Black Adam #8 – Priest, Writer; Eddy Barrows/Eber Ferreira, Montos, Artists; Matt Herms, Colorist
Ray – 8.5/10
Ray: This has been one of the most intriguing series out of DC these days, but it’s even more ambitious than Priest’s usual stories. It hops through time and perspectives, with multiple main characters, and that can sometimes be its undoing. You never know exactly what kind of issue you’ll be getting, and that makes it always intriguing—and sometimes frustrating. A new major villain, the demon representing War, descends on the city this issue and promptly terrorizes two major supporting characters. And Malik White… is nowhere to be found, barely clinging to life after last issue’s events. This is one of the few things that gets under Black Adam’s skin, and you can tell he’s boiling over with rage. In the last issue, we saw some glimpses of his past life in Khandaq, and much of this issue is a large flashback told at Malik’s bedside—with guest art from newcomer Montos.
Black Adam has always been a complex character since Geoff Johns revamped him back in the early 2000s. He went from being a petty criminal to someone with thousands of years of experience as a warlord, a villain, and a hero. I’m not all that fond of the current origin, where he murdered his nephew to gain the powers, but Priest does a good job of explaining how that secret shame motivates him. The flashback focuses on a time when he served as the right hand and enforcer of a sadistic Pharaoh who would casually raze kingdoms just to get one good of theirs. But eventually, even a loyal right hand can be pushed too far. With only four issues left, it’s a little odd just how unclear the main central plot of this series is, but despite that it’s always compelling. Priest is at his best writing fatally flawed antiheroes, and this is a fascinating follow-up to his massive run on Deathstroke.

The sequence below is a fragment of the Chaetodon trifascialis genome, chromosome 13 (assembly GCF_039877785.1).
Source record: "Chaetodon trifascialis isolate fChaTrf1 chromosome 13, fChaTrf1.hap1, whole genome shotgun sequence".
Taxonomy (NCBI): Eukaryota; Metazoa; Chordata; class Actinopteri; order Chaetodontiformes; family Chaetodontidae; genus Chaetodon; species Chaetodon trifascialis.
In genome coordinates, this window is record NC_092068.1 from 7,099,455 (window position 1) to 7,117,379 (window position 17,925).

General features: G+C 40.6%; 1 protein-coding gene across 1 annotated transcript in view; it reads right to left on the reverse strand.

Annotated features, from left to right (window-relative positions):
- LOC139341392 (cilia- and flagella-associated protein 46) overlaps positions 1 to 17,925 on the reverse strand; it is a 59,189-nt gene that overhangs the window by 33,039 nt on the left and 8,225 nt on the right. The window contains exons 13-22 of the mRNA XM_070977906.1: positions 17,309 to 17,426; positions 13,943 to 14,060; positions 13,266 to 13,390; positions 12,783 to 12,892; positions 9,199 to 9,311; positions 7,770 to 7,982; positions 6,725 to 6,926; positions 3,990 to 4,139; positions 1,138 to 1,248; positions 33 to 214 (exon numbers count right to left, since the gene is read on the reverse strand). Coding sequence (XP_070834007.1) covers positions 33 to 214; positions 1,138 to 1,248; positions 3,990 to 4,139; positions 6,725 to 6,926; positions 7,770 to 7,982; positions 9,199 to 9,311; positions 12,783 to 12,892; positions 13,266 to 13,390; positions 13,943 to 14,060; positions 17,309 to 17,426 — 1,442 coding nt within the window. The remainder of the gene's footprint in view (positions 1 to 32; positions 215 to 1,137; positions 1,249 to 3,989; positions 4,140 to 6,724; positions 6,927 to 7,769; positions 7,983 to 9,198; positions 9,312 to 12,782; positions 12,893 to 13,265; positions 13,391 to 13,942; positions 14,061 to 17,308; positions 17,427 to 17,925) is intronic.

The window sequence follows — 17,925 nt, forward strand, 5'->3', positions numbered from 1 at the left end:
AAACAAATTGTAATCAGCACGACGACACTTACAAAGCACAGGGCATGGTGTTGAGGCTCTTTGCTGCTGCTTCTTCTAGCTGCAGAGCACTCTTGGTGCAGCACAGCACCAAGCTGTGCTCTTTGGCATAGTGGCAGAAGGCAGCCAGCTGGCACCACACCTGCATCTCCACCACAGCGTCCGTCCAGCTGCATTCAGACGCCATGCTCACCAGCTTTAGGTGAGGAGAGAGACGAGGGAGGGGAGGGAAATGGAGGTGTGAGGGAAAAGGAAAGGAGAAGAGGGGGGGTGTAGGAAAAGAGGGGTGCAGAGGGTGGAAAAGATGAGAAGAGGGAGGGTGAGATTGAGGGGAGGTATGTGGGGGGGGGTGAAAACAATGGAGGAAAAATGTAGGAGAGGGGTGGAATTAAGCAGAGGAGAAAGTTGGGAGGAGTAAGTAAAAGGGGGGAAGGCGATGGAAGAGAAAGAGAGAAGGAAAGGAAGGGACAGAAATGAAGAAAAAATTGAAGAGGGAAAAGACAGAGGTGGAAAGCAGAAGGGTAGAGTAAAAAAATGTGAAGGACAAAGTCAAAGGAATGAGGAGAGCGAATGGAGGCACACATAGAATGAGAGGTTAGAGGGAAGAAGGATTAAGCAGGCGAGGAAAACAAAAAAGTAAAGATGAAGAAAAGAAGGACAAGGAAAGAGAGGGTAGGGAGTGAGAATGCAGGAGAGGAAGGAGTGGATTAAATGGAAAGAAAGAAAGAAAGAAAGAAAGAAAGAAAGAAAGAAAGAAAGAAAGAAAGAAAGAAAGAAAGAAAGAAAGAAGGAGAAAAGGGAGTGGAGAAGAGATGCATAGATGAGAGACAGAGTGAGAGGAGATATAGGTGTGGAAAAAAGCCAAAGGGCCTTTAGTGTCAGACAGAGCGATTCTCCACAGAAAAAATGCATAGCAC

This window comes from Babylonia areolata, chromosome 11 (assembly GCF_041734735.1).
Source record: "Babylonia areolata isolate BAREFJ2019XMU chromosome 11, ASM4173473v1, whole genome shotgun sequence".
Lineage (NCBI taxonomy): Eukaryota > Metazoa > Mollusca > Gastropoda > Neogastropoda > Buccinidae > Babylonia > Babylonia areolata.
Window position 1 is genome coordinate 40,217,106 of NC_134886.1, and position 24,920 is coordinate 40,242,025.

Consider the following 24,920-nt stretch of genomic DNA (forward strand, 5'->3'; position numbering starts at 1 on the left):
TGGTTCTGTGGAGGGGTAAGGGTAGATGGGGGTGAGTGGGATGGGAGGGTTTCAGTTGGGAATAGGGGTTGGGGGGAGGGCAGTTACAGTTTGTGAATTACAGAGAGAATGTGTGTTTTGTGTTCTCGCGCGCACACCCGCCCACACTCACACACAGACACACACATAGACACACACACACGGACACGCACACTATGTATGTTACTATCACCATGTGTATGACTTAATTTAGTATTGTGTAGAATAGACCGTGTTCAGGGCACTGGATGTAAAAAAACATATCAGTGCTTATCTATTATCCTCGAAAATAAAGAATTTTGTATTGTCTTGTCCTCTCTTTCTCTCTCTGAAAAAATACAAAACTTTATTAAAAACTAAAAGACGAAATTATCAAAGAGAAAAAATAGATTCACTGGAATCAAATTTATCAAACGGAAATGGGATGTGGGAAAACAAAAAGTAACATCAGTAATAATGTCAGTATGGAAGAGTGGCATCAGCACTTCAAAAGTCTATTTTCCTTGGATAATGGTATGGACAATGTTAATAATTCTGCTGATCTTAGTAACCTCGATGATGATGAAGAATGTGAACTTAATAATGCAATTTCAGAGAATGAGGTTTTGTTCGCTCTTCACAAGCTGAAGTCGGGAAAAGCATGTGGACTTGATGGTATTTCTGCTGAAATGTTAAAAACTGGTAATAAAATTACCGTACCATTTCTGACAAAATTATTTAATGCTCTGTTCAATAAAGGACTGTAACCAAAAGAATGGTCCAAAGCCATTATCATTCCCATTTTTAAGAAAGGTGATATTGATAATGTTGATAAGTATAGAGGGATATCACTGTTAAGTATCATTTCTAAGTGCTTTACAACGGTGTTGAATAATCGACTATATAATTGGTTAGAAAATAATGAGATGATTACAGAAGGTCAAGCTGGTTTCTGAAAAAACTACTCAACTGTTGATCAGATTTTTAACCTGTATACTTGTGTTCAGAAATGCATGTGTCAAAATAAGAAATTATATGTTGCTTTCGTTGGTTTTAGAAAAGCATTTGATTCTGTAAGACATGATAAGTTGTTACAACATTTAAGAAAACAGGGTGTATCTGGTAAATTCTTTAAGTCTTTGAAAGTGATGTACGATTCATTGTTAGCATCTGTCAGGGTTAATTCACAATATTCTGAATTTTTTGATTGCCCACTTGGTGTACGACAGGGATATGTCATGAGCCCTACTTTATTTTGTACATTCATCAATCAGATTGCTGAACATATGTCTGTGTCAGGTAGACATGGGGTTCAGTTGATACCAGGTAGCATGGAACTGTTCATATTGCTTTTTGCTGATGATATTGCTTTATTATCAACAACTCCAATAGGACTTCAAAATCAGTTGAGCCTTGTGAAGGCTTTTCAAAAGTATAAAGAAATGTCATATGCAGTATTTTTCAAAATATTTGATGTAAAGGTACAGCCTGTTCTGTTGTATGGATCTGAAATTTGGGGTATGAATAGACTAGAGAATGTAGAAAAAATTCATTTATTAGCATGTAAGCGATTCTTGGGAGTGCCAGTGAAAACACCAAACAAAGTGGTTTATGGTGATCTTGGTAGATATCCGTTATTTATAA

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GeekDad received this comic for review purposes.